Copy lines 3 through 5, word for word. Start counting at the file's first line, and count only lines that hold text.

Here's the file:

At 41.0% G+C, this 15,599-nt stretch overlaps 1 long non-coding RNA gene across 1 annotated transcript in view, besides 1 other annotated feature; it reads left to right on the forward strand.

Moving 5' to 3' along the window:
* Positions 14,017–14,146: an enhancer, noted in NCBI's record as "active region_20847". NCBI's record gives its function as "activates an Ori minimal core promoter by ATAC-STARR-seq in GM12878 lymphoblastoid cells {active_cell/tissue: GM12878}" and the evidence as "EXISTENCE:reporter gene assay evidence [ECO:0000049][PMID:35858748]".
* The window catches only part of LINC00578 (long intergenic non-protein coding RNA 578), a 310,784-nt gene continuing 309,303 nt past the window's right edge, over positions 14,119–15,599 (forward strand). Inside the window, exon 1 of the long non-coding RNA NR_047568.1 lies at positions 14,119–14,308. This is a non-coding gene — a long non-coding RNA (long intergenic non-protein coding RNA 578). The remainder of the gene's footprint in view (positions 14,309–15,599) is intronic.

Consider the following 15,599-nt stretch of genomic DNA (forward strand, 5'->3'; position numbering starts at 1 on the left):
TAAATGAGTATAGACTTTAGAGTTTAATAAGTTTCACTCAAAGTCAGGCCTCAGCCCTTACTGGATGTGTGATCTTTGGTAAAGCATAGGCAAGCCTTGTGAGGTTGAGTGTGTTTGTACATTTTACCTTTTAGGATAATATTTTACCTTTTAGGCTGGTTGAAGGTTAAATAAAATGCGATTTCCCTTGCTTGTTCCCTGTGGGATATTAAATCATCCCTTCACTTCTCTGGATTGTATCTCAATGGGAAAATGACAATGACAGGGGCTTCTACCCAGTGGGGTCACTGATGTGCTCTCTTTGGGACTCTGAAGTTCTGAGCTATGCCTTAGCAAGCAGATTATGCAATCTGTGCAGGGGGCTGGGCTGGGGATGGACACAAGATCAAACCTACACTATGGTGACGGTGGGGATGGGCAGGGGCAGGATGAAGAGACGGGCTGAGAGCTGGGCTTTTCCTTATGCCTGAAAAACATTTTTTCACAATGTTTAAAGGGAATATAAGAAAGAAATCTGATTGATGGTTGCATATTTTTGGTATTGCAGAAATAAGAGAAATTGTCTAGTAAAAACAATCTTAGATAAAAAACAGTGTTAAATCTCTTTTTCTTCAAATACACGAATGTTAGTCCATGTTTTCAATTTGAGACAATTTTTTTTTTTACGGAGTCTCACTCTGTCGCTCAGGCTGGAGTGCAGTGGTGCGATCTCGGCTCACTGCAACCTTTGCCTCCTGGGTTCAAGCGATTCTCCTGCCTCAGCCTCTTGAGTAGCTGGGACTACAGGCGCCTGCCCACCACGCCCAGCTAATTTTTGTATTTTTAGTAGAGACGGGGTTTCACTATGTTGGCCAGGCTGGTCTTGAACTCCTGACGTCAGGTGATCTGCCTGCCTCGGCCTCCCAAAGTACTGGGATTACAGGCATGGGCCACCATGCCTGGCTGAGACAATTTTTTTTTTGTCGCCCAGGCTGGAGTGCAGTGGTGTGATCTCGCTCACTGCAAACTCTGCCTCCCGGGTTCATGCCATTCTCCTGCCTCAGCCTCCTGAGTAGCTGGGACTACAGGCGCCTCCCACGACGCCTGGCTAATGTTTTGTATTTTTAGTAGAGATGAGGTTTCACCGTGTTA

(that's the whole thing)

* Positions 14,017–14,146: an enhancer, noted in NCBI's record as "active region_20847". NCBI's record gives its function as "activates an Ori minimal core promoter by ATAC-STARR-seq in GM12878 lymphoblastoid cells {active_cell/tissue: GM12878}" and the evidence as "EXISTENCE:reporter gene assay evidence [ECO:0000049][PMID:35858748]".
* The window catches only part of LINC00578 (long intergenic non-protein coding RNA 578), a 310,784-nt gene continuing 309,303 nt past the window's right edge, over positions 14,119–15,599 (forward strand). Inside the window, exon 1 of the long non-coding RNA NR_047568.1 lies at positions 14,119–14,308. This is a non-coding gene — a long non-coding RNA (long intergenic non-protein coding RNA 578). The remainder of the gene's footprint in view (positions 14,309–15,599) is intronic.

Consider the following 15,599-nt stretch of genomic DNA (forward strand, 5'->3'; position numbering starts at 1 on the left):